Melky is just 46 hits away from 200. The 200-hit mark is a frivolous milestone, for what should be fairly obvious reasons: it’s a counting stat, so it’s largely dependent upon opportunity — sheer quantity of at-bats; and secondly, it doesn’t account for important factors in a player’s production, namely walks and power. As such, “200 hits” doesn’t automatically mean “good season.” Juan Pierre compiled 204 hits in 2006, a year in which he posted an 82 OPS+.

But the frivolities in baseball are fun. That’s part of what makes the sport enjoyable. I mean, hitting for the cycle is a frivolous feat, but that doesn’t mean it’s not fun to watch a player accomplish it.

Assuming Melky remains healthy, he’s all but guaranteed to reach 200 hits. There are 50 games left in the season, so he’ll likely get another 200 or so plate appearances. ZiPS projects 182 at-bats for him over the rest of the season. If that’s the case, Melky would need to hit .253 from this point forward. He’s hit .352 so far. He’s hit .285 over his career. ZiPS projects him to hit .308 the rest of the way. Even in his notoriously terrible 2010 campaign, he hit .255. Melky essentially has this locked up.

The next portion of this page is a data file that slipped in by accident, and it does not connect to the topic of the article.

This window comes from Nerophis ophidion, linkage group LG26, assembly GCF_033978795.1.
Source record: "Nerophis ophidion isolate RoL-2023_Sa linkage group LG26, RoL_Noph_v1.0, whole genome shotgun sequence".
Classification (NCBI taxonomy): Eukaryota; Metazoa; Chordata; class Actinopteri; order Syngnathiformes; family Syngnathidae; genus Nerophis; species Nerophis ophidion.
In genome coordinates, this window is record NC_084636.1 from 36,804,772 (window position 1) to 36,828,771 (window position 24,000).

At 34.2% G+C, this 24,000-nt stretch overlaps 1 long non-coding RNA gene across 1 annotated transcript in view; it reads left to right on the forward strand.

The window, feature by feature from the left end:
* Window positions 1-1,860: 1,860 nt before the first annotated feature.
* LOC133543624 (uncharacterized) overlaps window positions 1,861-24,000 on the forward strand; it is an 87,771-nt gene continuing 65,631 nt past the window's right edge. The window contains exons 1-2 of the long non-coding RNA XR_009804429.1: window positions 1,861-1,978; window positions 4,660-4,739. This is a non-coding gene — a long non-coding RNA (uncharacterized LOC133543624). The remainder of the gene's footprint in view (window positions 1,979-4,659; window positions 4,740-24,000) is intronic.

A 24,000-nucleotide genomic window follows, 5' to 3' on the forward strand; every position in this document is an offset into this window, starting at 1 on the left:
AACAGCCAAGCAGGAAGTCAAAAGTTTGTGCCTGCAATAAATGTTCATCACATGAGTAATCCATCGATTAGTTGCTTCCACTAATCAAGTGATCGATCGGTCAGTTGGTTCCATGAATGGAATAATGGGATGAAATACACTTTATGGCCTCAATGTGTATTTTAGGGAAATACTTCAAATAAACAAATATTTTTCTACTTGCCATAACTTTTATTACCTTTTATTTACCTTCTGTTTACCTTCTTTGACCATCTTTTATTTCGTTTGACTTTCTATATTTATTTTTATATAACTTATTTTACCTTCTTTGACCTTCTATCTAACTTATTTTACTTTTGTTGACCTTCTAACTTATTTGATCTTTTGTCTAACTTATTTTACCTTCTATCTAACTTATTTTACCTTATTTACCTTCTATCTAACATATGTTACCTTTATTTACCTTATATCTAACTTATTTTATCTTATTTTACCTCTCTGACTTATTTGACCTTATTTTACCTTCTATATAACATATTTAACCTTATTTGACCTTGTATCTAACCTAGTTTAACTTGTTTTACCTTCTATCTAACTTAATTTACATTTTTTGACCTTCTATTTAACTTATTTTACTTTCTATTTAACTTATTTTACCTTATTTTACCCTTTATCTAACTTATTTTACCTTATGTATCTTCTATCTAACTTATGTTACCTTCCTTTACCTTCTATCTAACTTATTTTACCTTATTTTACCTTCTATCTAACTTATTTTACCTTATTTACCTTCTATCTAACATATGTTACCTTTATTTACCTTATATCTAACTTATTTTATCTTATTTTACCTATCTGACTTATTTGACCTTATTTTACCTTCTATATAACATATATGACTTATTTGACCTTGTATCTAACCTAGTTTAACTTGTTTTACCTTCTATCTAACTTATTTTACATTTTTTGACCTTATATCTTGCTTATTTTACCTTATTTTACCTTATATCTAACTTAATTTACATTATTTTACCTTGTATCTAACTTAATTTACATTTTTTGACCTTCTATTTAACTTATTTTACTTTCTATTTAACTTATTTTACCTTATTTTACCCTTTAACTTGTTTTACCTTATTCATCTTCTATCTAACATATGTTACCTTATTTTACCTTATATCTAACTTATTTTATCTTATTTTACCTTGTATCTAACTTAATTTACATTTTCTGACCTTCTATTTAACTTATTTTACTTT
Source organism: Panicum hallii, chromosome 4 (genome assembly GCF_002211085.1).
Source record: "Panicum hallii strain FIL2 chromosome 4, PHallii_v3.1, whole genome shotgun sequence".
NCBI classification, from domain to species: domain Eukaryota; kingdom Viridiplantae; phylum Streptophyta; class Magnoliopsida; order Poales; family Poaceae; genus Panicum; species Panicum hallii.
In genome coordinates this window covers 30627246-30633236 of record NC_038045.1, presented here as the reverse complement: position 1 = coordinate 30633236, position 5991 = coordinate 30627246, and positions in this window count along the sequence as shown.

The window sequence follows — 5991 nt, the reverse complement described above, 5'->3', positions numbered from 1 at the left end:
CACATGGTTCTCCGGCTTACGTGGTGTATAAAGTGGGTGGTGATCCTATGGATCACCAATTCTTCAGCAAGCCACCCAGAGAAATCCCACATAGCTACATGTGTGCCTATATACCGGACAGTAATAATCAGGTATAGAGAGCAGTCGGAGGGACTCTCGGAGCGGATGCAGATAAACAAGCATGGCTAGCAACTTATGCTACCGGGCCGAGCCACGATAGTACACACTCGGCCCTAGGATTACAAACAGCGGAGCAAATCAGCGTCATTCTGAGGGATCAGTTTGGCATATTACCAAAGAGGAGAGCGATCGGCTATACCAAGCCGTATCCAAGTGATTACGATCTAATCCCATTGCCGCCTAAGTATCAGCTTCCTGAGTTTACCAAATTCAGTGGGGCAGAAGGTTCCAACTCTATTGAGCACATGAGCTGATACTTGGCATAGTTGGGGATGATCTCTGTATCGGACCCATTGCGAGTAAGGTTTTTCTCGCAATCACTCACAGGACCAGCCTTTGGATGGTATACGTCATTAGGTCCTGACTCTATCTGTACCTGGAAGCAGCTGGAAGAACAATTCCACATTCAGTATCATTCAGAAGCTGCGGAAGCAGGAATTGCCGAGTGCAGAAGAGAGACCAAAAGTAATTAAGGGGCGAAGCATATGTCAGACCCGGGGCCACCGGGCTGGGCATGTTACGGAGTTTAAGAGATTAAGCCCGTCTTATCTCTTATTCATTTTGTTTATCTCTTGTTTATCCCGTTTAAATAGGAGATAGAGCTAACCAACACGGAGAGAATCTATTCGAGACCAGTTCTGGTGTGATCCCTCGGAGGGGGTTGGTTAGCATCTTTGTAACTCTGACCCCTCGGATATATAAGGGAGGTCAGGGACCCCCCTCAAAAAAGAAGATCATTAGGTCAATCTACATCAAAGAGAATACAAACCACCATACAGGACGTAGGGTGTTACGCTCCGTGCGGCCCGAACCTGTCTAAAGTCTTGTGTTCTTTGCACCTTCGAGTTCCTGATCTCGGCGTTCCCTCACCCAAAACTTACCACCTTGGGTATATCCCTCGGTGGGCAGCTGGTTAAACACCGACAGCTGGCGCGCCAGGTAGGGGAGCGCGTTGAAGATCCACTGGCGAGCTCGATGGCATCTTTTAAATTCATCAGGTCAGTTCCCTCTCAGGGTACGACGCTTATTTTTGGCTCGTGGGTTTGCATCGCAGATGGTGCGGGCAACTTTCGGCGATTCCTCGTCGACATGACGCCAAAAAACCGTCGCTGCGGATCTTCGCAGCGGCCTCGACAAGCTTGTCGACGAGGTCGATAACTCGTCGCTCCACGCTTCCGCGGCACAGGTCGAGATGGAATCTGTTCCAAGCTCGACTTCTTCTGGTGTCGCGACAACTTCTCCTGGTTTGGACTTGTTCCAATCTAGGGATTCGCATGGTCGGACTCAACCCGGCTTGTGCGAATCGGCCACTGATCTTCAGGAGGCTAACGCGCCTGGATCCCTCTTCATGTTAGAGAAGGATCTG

A complete list of every San Francisco Giants player to eclipse 200 hits in a single season:

Rk Player Year H Age Tm Lg G PA AB BA OBP SLG OPS
1 Rich Aurilia 2001 206 29 SFG NL 156 689 636 .324 .369 .572 .941
2 Bobby Bonds 1970 200 24 SFG NL 157 745 663 .302 .375 .504 .879
3 Willie Mays 1958 208 27 SFG NL 152 685 600 .347 .419 .583 1.002
Provided by Baseball-Reference.com: View Play Index Tool Used
Generated 8/10/2012.

 

Not only is Melky set to join an exclusive group of Giants hitters, but at this rate, he looks like he could best each of them in terms of hit totals. Willie Mays holds the San Francisco Giants’ single-season record for hits, at 208. He’s held that record since the Giants’ very first season in San Francisco. Cabrera needs just 55 hits over the final 50 games of the season in order to overtake Mays. Pretty cool, eh?

Splash Hits: The Giants Are 61-50

Scouting Report Giants Prospect Kyle Crick | Bullpen Banter
A comprehensive scouting report on Giants prospect and Augusta GreenJackets pitcher Kyle Crick.

Bonds is right: No-doubt Hall of Famer – SweetSpot Blog – ESPN
It almost goes without saying, but Barry Bonds is deserving of Hall of Fame induction, and there’s no doubt about it.